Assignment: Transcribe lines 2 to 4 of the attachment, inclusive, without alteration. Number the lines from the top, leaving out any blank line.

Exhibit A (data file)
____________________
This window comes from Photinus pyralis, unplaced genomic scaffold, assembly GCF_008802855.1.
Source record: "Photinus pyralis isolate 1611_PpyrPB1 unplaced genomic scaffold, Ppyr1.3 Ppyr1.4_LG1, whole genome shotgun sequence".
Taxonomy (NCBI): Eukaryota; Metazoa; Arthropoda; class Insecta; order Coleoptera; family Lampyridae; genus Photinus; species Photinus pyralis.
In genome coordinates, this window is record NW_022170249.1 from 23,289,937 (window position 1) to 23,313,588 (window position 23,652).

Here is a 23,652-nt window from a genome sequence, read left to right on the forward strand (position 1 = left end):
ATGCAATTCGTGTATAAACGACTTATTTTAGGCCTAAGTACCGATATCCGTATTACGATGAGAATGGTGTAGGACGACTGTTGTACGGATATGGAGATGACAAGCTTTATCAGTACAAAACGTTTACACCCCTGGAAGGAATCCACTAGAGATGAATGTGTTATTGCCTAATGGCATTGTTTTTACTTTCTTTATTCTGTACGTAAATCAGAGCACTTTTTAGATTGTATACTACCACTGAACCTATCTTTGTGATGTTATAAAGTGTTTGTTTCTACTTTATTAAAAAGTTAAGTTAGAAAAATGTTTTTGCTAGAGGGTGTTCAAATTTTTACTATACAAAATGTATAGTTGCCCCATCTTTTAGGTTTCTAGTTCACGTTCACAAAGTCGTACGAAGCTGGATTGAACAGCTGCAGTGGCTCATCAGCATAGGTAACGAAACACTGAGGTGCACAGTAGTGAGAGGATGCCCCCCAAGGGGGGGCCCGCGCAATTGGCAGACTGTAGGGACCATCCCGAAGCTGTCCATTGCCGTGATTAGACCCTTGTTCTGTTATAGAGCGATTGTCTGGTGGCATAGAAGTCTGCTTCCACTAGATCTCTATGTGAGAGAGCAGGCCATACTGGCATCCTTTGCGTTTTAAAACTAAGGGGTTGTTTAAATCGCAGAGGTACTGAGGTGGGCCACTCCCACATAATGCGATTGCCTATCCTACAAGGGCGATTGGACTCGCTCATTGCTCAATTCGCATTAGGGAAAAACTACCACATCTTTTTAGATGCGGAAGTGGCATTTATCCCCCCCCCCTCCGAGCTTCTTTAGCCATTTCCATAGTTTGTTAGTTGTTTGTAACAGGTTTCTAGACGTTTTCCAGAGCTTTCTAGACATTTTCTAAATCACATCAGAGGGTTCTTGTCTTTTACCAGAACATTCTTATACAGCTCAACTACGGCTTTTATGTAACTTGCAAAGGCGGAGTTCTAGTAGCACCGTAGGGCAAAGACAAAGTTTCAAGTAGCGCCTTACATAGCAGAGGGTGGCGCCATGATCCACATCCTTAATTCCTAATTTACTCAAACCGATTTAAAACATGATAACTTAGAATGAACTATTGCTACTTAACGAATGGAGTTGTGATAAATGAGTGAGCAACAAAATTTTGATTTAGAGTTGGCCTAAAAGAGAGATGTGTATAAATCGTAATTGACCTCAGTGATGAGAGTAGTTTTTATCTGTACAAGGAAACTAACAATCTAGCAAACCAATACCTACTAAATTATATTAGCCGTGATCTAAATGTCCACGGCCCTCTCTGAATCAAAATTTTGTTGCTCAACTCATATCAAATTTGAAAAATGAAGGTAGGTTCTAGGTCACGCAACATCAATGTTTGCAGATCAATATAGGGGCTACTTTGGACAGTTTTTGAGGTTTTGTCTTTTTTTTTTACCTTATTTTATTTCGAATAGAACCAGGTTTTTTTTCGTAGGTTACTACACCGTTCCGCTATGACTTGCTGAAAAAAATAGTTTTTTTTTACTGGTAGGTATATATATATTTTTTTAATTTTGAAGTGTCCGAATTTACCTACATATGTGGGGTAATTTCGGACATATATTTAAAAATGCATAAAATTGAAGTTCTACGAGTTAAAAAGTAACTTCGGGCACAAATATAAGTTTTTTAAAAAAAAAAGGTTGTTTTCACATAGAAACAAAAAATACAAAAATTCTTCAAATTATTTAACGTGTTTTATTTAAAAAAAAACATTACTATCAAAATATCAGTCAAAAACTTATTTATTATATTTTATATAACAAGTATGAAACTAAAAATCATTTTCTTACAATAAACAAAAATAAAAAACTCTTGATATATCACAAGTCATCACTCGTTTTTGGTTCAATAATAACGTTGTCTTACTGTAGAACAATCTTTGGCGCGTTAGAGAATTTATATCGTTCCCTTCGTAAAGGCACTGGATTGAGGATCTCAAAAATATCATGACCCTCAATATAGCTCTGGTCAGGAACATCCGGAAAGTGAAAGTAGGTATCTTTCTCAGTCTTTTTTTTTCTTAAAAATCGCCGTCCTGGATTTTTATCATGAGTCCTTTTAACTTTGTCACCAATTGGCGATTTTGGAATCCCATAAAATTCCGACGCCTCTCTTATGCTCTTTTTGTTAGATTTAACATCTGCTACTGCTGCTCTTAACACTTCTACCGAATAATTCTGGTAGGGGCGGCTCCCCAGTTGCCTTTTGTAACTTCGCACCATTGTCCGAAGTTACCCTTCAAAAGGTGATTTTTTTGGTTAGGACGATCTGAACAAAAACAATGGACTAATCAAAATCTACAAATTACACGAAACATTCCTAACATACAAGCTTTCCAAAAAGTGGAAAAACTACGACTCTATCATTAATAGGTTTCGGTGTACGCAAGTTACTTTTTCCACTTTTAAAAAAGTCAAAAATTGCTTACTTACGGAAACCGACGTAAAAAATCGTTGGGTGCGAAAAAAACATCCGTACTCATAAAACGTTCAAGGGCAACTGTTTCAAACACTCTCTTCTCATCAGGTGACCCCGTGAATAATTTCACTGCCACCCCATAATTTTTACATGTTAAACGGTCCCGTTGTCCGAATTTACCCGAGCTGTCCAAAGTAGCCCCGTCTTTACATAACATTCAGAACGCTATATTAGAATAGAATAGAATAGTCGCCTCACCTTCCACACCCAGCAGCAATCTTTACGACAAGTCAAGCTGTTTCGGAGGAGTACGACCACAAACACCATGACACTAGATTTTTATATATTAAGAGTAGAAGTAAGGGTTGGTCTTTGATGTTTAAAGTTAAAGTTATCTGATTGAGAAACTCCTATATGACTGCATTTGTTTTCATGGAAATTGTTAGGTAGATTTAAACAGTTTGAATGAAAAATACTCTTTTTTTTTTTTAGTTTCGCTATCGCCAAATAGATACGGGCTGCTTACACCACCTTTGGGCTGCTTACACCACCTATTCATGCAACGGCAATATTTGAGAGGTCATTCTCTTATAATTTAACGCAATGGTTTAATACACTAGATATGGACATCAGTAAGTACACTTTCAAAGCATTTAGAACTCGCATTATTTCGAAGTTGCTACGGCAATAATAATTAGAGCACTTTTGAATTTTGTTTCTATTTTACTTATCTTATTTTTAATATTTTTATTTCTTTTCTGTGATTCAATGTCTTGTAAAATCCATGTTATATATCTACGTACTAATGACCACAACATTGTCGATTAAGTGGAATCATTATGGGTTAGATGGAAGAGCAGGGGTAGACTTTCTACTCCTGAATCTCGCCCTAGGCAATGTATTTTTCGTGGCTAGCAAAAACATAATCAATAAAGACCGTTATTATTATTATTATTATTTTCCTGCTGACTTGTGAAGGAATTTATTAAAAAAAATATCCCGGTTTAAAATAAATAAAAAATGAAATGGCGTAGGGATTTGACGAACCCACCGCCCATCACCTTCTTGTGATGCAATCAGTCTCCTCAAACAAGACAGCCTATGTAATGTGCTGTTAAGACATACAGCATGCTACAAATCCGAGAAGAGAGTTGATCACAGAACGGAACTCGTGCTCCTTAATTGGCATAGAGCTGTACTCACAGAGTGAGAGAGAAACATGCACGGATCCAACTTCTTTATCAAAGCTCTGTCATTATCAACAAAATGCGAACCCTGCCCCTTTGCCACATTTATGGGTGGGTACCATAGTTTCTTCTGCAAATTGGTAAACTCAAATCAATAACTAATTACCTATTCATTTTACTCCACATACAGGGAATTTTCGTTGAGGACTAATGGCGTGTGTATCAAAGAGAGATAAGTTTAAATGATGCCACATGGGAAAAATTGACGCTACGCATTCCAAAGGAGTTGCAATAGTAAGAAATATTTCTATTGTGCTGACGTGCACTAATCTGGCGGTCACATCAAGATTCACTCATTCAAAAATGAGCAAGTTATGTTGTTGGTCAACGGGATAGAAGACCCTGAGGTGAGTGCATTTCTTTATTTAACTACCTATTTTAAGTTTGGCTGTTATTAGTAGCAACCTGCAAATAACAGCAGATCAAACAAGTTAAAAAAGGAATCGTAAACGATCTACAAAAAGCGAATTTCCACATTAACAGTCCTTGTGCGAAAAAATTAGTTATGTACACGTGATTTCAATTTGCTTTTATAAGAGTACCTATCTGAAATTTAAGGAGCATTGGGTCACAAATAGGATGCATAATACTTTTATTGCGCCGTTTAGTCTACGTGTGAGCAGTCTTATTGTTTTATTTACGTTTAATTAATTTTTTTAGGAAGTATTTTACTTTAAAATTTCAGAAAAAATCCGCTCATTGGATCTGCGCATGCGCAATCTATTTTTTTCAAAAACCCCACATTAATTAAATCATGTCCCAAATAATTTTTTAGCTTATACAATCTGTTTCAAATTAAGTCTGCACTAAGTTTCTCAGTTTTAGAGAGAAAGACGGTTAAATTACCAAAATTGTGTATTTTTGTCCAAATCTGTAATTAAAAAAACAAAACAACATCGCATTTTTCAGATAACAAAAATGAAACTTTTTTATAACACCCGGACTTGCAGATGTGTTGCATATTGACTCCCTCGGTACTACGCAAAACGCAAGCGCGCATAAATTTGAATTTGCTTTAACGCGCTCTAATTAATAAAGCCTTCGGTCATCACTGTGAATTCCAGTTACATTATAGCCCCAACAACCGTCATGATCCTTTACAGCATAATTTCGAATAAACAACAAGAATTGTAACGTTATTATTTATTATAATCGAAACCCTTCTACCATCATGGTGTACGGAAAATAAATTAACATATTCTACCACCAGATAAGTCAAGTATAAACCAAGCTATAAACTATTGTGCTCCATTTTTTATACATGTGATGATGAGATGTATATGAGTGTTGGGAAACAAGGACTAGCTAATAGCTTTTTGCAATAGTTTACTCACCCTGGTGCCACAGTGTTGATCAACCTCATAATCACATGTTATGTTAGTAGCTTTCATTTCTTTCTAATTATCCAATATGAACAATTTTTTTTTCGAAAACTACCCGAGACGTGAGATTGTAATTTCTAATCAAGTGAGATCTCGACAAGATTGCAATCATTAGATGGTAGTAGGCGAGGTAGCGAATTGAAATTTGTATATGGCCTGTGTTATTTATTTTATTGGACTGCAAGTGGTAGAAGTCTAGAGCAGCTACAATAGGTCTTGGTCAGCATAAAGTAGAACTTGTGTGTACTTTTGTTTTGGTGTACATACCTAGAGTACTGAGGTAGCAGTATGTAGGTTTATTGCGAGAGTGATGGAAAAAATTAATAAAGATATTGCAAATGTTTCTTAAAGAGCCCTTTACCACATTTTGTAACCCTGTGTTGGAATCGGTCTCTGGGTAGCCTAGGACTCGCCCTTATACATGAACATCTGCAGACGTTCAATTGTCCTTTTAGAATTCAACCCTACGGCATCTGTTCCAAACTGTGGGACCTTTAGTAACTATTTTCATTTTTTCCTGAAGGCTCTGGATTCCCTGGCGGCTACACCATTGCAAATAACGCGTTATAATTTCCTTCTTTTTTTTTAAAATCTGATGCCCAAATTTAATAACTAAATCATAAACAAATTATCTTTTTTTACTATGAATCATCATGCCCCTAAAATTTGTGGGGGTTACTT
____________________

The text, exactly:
Source record: "Photinus pyralis isolate 1611_PpyrPB1 unplaced genomic scaffold, Ppyr1.3 Ppyr1.4_LG1, whole genome shotgun sequence".
Taxonomy (NCBI): Eukaryota; Metazoa; Arthropoda; class Insecta; order Coleoptera; family Lampyridae; genus Photinus; species Photinus pyralis.
In genome coordinates, this window is record NW_022170249.1 from 23,289,937 (window position 1) to 23,313,588 (window position 23,652).